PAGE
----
No matter the length your mechanical cable application calls for, eventually all cable is cut. In most cases, the cut lengths are terminated with fittings, such as a ball and shank, eyelet or threaded plug. But in other cases, the cable is simply cut and installed. Regardless of your mechanical cable requirements, cutting your cables will be necessary. And no matter what application requirements you are meeting, how you go about cutting mechanical cable depends entirely upon the material you are using to construct the cable itself.
Mechanical cables made of stainless or galvanized steel can be cut mechanically, either with a cutting machine or Felco cable cutters. In most cases, with stainless and galvanized steel, the individual wires in the cables will not fray when mechanically cut. Often times, smaller cables, less than 3/64th inch in diameter, routinely used in medical devices or even medical implantables, cannot be mechanically cut without fraying. Mechanically cutting such cables risks the individual wires coming loose, which may expose loose wire to the human body or prevent a surgical instrument from working properly. Therefore, such miniature mechanical cables should be electrocut, which fuses the cut ends together to form a welded end.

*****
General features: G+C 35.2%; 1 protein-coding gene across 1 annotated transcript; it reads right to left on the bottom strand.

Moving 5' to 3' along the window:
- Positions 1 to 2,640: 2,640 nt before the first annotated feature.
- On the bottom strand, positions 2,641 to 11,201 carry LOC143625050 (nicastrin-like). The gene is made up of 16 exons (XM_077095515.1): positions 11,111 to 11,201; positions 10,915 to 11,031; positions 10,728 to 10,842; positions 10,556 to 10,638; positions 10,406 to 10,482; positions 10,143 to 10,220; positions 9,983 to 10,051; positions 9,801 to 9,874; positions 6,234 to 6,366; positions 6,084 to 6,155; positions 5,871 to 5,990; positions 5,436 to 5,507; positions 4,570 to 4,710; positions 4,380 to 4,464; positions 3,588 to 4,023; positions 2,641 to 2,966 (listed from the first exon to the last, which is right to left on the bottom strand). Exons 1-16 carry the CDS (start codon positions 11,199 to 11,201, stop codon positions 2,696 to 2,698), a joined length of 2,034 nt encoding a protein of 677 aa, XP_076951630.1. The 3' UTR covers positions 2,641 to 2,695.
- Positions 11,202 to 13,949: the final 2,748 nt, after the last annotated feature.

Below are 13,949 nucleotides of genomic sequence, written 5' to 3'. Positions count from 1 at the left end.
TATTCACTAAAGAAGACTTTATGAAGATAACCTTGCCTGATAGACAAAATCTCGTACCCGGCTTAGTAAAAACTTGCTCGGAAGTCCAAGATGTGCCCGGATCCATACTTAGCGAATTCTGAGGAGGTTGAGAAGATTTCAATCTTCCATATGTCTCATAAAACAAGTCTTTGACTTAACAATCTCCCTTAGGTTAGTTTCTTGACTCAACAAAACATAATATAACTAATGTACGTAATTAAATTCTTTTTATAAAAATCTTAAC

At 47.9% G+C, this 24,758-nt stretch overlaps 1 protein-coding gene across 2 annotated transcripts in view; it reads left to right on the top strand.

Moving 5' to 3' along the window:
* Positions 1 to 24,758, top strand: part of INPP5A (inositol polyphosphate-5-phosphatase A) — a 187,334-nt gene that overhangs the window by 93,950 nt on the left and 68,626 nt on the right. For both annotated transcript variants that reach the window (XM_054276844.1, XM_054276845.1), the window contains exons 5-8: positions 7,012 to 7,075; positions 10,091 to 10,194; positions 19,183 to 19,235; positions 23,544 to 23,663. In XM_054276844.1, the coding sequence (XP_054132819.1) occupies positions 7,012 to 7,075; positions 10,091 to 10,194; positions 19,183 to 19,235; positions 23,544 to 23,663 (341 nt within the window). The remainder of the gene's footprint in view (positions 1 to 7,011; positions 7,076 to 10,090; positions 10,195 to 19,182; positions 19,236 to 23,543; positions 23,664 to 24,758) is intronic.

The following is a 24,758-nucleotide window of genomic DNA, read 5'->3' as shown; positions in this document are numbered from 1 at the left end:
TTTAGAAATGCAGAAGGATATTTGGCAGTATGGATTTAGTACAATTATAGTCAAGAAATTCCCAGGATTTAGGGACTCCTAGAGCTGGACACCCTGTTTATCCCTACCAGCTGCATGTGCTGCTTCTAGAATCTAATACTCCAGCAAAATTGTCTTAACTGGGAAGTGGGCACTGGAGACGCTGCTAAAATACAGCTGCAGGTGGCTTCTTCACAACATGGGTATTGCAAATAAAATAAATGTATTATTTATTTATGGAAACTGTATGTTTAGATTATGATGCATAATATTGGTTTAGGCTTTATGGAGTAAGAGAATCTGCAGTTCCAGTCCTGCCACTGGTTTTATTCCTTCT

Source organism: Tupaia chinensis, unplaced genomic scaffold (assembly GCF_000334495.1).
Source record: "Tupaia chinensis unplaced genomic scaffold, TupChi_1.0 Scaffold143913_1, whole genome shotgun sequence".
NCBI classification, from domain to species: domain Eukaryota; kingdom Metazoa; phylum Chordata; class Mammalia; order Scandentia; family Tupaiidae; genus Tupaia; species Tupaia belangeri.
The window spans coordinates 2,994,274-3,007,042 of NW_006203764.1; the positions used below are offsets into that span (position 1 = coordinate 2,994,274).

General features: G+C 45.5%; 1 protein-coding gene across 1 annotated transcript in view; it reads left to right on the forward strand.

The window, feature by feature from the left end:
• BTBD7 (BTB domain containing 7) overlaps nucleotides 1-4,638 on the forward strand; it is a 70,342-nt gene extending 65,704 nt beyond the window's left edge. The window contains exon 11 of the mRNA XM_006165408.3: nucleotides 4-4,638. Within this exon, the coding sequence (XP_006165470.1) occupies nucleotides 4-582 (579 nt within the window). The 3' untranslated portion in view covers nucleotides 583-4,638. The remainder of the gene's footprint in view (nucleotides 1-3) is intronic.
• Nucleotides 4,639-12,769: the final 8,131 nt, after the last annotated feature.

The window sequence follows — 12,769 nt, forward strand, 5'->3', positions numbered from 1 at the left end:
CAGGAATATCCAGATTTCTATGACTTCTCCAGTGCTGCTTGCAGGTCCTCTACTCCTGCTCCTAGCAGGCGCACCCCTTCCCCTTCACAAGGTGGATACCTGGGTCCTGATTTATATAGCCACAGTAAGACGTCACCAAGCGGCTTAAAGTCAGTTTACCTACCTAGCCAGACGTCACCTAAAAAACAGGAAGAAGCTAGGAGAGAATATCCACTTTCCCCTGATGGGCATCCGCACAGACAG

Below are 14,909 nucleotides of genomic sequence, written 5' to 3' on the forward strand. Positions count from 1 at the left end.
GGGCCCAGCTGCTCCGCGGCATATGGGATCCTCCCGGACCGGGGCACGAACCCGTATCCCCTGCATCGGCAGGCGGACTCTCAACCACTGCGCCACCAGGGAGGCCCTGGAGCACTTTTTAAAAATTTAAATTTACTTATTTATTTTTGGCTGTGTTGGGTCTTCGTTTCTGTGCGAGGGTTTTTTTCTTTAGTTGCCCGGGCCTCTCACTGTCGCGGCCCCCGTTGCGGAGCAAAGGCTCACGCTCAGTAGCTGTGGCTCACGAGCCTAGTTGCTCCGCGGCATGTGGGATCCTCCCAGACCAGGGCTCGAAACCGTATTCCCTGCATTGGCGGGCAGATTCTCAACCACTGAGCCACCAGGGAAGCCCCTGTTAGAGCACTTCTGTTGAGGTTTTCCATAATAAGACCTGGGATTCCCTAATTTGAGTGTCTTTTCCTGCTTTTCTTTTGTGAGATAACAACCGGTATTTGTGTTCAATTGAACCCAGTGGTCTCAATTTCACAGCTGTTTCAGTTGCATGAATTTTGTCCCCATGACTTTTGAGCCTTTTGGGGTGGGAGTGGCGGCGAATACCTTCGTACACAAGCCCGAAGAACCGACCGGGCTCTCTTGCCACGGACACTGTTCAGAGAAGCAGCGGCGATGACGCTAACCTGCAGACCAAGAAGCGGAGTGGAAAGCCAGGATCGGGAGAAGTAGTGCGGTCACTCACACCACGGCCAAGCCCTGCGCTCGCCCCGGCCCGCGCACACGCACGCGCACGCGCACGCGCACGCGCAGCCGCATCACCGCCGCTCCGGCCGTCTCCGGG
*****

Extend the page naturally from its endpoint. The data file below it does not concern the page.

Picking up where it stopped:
Tungsten, however, a refractory metal, which tolerates far greater temperatures than steels, requires additional steps to keep the ends from separating.
While stainless steel is commonly used in mechanical cable assemblies found in many medical devices today, tungsten is emerging as a preferred mechanical cable material in the area of surgical robots. And with tungsten cable comprising wire often smaller than human hair, it’s critical to understand the complex ways with which tungsten cables must be cut.
Tungsten has the highest melting point of all metals known to man, making it ideal where heat is a variable. In the case of cutting tungsten cables however, simply electrocutting them won’t work because what typically happens in the fusing portion of the electrocutting process isn’t sufficient to bond the wires together. Because tungsten melts at a temperature higher than is capable of being produced via electrocutting, one would only achieve an extremely brittle seal at the end of the cable. Due to that brittle seal, it requires the cable to be processed further to achieve an effective welded end.
The preferred method of fusing the ends of tungsten cables would be to plasma weld them, which will provide an effective seal and prevent the cable from fraying. The plasma ends produced may be rounded to provide easy assembly into component devices. This method has proven to be a reliable approach to achieving a bonded end.
Sava: The Tungsten Cable Experts
Sava works with the pioneers currently using tungsten cables to build tomorrow’s surgical robots. So, we understand the need for quality in the cables used for these sophisticated and evolving applications. Visit Sava’s contact page to get in touch with a tungsten expert today!